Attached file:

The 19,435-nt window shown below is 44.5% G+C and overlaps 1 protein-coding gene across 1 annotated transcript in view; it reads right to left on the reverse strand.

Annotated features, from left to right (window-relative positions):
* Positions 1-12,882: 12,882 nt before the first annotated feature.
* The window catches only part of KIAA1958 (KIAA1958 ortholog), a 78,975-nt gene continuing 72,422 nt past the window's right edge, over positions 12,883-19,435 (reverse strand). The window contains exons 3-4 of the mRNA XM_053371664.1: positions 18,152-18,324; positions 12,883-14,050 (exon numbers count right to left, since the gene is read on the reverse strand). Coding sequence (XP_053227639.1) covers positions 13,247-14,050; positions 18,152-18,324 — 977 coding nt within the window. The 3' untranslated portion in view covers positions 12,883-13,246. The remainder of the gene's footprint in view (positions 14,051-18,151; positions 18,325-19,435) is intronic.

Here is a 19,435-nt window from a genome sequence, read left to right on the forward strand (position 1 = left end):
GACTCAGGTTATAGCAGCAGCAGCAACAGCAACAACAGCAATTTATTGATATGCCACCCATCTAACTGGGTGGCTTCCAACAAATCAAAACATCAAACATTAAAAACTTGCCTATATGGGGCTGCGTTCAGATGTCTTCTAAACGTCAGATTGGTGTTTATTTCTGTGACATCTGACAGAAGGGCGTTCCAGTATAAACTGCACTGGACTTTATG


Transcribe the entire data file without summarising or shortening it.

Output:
The 19,435-nt window shown below is 44.5% G+C and overlaps 1 protein-coding gene across 1 annotated transcript in view; it reads right to left on the reverse strand.

Annotated features, from left to right (window-relative positions):
* Positions 1-12,882: 12,882 nt before the first annotated feature.
* The window catches only part of KIAA1958 (KIAA1958 ortholog), a 78,975-nt gene continuing 72,422 nt past the window's right edge, over positions 12,883-19,435 (reverse strand). The window contains exons 3-4 of the mRNA XM_053371664.1: positions 18,152-18,324; positions 12,883-14,050 (exon numbers count right to left, since the gene is read on the reverse strand). Coding sequence (XP_053227639.1) covers positions 13,247-14,050; positions 18,152-18,324 — 977 coding nt within the window. The 3' untranslated portion in view covers positions 12,883-13,246. The remainder of the gene's footprint in view (positions 14,051-18,151; positions 18,325-19,435) is intronic.

Here is a 19,435-nt window from a genome sequence, read left to right on the forward strand (position 1 = left end):
GACTCAGGTTATAGCAGCAGCAGCAACAGCAACAACAGCAATTTATTGATATGCCACCCATCTAACTGGGTGGCTTCCAACAAATCAAAACATCAAACATTAAAAACTTGCCTATATGGGGCTGCGTTCAGATGTCTTCTAAACGTCAGATTGGTGTTTATTTCTGTGACATCTGACAGAAGGGCGTTCCAGTATAAACTGCACTGGACTTTATG